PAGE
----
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Externalizing Test Case Configuration While Unit Testing Spring Application

Nikhil Wanpal Nov 11, 2014

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Recently while testing a spring-based app, we required the ability to change the test case values frequently. We had the tests, mocking framework and test suites but we needed to have the ability to choose what values get passed to the test cases for the next run we trigger, especially for business use cases.

The usual habit was to have the JUnit test classes declare tests and assert, as anyone would do, but how would that change the inputs/expected values for a single run?
Enter - Externalizing the test case configuration!

One of the highlights of spring is DI: Dependency Inject a.k.a. Inversion of Control. That’s a ‘techy’ term for a simple (yet powerful) way to design classes, which means that the class allows its dependencies (Has-a) ‘injected’ in it at the time of instantiation. Well, we won’t be discussing what DI means here (I have made a promise that I will keep this and next few posts short!), there is plenty of documentation available online. But this just sets the context.

Lets assume that we want to test our class “Superb”, and our test class is “SuperbTest”

Let’s begin then. This is how our usual testContext.xml file would look like:

<beans xmlns="http://www.springframework.org/schema/beans"
xmlns:context="http://www.springframework.org/schema/context"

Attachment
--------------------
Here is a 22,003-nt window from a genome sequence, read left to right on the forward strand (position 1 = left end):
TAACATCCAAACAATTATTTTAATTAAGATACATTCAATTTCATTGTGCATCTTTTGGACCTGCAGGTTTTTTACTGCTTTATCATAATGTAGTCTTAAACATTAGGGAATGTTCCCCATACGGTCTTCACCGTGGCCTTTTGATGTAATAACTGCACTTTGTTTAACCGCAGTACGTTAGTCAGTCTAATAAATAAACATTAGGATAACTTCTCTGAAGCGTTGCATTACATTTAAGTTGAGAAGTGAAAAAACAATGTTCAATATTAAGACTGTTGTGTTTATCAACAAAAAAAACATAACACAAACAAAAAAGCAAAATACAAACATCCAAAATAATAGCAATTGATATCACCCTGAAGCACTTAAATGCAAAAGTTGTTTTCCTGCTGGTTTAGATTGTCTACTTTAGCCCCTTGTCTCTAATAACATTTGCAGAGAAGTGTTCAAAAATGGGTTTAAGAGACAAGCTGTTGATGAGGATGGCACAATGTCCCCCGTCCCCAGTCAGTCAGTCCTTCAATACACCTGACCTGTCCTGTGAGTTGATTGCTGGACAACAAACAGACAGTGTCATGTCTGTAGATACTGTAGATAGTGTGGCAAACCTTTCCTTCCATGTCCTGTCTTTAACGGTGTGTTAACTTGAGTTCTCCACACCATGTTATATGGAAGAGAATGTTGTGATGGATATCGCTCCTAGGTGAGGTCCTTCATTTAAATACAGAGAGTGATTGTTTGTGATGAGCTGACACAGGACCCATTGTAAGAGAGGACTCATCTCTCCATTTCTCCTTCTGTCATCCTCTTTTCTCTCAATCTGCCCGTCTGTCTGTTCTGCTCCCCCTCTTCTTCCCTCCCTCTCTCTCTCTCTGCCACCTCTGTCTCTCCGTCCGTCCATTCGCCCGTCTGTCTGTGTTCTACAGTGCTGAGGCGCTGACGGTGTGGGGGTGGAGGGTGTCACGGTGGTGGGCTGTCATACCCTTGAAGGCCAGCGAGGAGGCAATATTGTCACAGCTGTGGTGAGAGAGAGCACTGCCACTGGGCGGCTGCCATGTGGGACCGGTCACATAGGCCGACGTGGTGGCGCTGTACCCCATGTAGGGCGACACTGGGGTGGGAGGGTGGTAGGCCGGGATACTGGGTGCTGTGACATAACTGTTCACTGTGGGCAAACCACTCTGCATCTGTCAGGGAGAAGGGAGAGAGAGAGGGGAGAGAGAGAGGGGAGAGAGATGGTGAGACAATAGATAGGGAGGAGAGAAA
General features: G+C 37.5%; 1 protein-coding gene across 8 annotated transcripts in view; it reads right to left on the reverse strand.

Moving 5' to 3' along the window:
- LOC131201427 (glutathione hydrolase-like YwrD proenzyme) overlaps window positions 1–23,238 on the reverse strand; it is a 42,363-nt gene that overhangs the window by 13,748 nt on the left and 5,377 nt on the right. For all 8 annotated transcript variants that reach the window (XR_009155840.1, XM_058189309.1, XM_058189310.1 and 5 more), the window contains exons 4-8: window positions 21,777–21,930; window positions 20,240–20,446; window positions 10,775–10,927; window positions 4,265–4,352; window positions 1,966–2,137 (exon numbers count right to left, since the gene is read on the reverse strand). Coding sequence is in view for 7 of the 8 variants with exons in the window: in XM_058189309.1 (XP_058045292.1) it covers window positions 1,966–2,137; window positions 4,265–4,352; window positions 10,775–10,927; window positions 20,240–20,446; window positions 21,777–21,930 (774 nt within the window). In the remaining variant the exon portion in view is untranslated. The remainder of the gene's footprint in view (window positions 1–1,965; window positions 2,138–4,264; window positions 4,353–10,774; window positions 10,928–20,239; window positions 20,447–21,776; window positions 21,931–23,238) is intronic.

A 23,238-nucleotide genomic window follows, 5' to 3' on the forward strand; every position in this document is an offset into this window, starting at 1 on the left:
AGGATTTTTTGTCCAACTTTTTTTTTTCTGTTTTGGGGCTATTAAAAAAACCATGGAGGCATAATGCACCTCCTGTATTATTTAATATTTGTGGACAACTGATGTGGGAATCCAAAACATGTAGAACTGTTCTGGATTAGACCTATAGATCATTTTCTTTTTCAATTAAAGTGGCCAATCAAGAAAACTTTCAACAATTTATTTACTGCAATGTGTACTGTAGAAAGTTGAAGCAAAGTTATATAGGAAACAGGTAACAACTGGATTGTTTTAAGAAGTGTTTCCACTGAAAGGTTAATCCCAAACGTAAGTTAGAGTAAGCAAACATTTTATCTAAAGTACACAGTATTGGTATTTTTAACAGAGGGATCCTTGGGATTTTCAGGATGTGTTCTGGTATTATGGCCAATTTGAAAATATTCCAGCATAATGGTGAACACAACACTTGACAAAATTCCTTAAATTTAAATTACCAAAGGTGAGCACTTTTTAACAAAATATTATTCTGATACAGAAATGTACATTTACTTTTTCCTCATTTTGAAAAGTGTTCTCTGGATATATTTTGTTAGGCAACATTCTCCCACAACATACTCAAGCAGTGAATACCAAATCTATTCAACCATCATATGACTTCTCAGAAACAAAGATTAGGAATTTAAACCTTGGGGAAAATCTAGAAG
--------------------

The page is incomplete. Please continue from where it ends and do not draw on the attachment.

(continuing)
xmlns:xsi="http://www.w3.org/2001/XMLSchema-instance"
xsi:schemaLocation="
http://www.springframework.org/schema/beans
http://www.springframework.org/schema/beans/spring-beans-3.0.xsd
http://www.springframework.org/schema/context
http://www.springframework.org/schema/context/spring-context-3.0.xsd">
<context:annotation-config />
<context:component-scan base-package="com.demoapps" />
<context:property-placeholder location="classpath:TestCaseProps.properties" />
</beans>

Nothing special here or in the part that we are reading a TestConfigProps.properties file, but what that file has is somewhat interesting. And what does the properties file look like?

#Superb
Superb.input.users.user1=Nikhil
Superb.output.users.user1=Smart
Superb.input.users.user2=Nikhil2
Superb.output.users.user2=Wow
Superb.currentSetup.users=user1

We have to agree to a simple naming convention for the property names and we have an input/output matching pattern. The pattern dictates that we retain the category (“users”) and the id (“1”/”2”) across the input and output groups and we can match them to test output.

The last part of the puzzle:

package com.demoapps;
// imports
@RunWith(SpringJUnit4ClassRunner.class)
@ContextConfiguration(locations= {"classpath:testContext.xml"}) // and others, if you have.
public class SuperbTest {
@Value("${Superb.input.users.${Superb.currentSetup.users}}")
String testInput;
@Value("${Superb.output.users.${Superb.currentSetup.users}}")
String testOutput;
@Test
public void myTest() {
assertEquals(SomeClass.someAwesomeMethod(testInput), testOutput);
}
}

That was simple.
This method lets us externalize simple input and output values for tests. Although this lets us externalize output values, we now realize that we use it more to externalize only the inputs. Especially in cases where the inputs need to change from time to time. Also, it works best with Strings - other types, not so much.

A drawback of this method is that it works only with simple types. You cannot externalize large objects this way. But maybe it can be enhanced to accept paths to serialized objects instead.

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